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100-yr-old CPC member wedded to rural education

Pub Date:2021-06-17 15:14 Source:Xinhua

HEFEI, June 16 (Xinhua) -- Whenever Luo Qixia, a retired teacher, passes by a primary school, she can't help but pause and look fondly at the school for a while -- a habit which emanates from her lifelong contribution to bolstering rural education.

Hailing from a small village in Wangjiang County of east China's Anhui Province, Luo, 100, did not attend Sishu, or traditional private school, which were usually run by families and mainly teaching traditional Chinese classics, until she was eight years old. It was her father who made relentless efforts to convince the school to enroll their first-ever female student.

"After I was admitted, our neighbor followed suit and sent their daughter to the Sishu," she said. "I am so grateful to my parents for sending me to the school as it was quite rare for girls to receive education back in the 1920s."

Luo's parents, however, could not afford to buy her textbooks, after they managed to pay the tuition fee from their meagre resources. To overcome this challenge Luo developed a habit of copying whatever the teacher wrote on the blackboard into her own notebook.

Even now she copies parts of government documents from newspapers, a practice which she believes has helped her brain stay active and kept her informed of the country's latest development.

In 1946, Luo became a Chinese teacher at a local primary school.

"I was teaching seven students from the first and third grades and they used to share the same classroom. The third-grade students had to study by themselves when I taught the other class and vice versa," said the centenarian, recalling the bygone era.

To encourage more children to study, Luo went door to door after school, visiting families and persuading the parents to let their kids receive education despite their grinding poverty.

Luo succeeded in her endeavor as her classroom expanded from only seven students to 51 in just over a year.

Luo's two daughters were also in her class yet she devoted more time to the other students rather than her own kids.

"My mother rarely asked me to answer questions in class although I raised my hand high, as she wanted to give more chances to other students," said Tao Tao, Luo's second daughter.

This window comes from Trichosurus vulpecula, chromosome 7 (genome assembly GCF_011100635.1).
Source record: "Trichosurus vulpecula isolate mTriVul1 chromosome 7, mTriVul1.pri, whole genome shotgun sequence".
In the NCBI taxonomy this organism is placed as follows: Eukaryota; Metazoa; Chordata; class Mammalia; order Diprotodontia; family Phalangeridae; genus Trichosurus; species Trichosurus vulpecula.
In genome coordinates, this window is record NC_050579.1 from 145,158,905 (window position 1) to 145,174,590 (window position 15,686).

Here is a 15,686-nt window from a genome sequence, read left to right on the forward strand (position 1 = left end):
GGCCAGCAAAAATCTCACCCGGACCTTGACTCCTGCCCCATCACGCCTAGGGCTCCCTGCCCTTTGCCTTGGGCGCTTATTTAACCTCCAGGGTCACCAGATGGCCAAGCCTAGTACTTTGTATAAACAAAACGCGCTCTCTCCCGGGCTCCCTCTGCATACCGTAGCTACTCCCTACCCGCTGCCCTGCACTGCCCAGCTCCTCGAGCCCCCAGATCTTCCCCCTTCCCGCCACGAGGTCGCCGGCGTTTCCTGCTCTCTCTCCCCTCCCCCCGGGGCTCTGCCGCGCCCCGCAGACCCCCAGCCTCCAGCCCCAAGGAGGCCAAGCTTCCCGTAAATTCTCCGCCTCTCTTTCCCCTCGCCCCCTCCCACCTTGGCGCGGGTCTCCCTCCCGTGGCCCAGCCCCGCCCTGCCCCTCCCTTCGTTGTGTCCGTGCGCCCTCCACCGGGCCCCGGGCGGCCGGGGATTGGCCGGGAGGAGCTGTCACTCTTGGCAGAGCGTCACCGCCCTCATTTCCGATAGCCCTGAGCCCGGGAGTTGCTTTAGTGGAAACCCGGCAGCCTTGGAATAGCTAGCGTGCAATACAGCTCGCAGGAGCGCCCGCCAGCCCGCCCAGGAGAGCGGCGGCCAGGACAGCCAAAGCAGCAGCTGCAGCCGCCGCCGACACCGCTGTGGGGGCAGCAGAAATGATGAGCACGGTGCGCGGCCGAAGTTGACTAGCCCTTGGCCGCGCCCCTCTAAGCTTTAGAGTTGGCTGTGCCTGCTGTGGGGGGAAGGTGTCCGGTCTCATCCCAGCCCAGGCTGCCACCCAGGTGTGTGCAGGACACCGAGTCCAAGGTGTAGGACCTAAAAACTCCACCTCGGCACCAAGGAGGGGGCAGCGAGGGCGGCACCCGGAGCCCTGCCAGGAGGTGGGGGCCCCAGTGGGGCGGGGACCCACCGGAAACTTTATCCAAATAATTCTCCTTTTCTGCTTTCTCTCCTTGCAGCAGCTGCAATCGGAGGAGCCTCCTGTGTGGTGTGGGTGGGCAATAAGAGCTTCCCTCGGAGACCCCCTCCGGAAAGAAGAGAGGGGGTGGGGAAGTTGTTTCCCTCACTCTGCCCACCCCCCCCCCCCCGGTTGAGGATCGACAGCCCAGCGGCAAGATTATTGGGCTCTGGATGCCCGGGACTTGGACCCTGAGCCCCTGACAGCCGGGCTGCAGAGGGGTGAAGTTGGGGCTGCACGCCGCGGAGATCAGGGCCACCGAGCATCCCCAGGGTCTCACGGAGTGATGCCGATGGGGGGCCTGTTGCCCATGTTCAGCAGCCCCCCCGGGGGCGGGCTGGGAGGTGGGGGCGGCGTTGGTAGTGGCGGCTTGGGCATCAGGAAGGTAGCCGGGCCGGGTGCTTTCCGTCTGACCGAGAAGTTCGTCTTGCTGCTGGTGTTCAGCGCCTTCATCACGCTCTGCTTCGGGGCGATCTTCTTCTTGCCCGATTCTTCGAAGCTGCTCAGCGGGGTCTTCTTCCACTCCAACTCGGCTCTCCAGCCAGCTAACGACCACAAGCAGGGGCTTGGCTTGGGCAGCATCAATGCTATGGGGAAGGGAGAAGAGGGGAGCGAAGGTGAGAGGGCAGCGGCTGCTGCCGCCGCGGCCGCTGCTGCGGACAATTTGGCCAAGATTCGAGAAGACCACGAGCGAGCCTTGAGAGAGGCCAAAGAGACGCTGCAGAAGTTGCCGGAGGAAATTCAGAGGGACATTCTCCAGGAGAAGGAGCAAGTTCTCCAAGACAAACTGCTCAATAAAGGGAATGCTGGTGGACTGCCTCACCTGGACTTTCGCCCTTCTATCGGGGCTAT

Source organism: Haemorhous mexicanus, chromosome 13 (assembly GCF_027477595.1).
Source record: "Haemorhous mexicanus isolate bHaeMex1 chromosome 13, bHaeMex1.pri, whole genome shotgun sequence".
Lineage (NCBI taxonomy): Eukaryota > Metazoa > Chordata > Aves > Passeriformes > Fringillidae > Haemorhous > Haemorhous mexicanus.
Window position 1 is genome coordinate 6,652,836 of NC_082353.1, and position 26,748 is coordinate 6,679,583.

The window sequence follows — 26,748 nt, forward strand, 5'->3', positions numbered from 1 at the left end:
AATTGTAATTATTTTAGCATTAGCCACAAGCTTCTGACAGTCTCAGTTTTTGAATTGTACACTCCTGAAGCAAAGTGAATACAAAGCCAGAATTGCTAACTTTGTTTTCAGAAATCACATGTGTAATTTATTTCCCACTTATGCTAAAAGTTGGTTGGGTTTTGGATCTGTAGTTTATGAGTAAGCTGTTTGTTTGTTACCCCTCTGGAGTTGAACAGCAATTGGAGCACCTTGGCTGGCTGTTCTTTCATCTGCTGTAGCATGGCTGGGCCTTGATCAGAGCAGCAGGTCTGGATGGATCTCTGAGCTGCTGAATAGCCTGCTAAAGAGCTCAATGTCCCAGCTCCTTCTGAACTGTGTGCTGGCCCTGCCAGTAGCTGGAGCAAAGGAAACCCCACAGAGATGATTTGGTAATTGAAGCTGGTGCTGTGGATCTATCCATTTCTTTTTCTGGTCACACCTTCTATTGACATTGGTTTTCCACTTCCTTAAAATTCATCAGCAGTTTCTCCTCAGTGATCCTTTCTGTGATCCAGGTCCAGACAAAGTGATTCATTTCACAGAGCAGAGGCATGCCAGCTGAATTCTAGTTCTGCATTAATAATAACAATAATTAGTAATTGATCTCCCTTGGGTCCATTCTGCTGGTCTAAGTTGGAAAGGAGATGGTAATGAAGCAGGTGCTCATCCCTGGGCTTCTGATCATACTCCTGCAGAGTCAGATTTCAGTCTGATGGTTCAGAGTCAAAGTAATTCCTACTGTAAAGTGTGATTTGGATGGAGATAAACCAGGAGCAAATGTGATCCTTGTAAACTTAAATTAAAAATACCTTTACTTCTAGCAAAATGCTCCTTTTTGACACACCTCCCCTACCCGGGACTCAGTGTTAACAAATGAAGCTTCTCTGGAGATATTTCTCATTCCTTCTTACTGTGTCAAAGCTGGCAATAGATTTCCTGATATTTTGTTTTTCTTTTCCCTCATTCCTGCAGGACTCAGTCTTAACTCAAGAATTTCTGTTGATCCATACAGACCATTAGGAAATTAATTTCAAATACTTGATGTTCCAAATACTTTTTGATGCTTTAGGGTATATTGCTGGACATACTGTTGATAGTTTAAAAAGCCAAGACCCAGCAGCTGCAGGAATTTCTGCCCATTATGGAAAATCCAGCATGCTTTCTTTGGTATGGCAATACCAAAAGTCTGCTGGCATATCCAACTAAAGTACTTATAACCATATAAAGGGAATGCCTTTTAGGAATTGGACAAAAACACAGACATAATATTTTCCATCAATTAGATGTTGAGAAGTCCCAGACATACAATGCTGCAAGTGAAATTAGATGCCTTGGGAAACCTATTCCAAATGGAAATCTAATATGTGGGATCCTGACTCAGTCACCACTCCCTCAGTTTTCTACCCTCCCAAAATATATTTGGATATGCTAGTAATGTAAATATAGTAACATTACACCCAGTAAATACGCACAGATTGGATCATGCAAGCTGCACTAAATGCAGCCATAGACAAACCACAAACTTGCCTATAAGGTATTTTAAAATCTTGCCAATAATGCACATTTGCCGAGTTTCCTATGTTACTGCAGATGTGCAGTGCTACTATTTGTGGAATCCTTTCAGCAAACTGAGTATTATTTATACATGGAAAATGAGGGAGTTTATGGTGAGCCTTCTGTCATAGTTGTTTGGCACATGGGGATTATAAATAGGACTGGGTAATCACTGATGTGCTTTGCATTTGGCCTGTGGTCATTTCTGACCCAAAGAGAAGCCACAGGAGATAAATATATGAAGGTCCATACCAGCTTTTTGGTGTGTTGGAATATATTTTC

During the summer holidays, Luo offered free daycare lessons to the students whose parents had to work in the fields.

She cannot remember the exact number of students she has taught during her teaching career spanning more than 42 years. But Luo does know well about the students who have become university professors, civil servants and diplomats, and as she takes immense pride in their success.

In 1983, Luo was awarded the honorary title of "outstanding worker of children's cause" by the education department of Anhui Province, the only person in her county to receive the honor.

A year later, she submitted her application for membership of the Communist Party of China (CPC). Considering Luo's performance and consistent contribution to China's rural education, the Party branch of her workplace approved her application.

Luo did not retire until she was 68 years old, working 13 years extra compared to the normal retirement age for women in China. In 2018, China's Ministry of Education accorded her an honorary certificate for teaching in rural schools for over three decades.

She had several promotion offers which gave her the opportunity to leave the teaching position. But she turned down all such proposals, insisting on her firm determination of serving as a primary school teacher. All together, Luo had taught at five different schools before retiring.

In April this year, Luo turned 100. Four staff members from one of her former schools including the current school president drove from Wangjiang County to the provincial capital Hefei, where Luo lives with her daughters. They presented her with a plaque as a gesture of their gratitude and appreciation for her service to the school.

Luo still enjoys taking down notes as long as her health permits. "My hands tremble a lot these days and I sometimes cannot come up with many Chinese characters, but I won't give up, just like my lifelong pursuit of teaching," Luo wrote in her diary.


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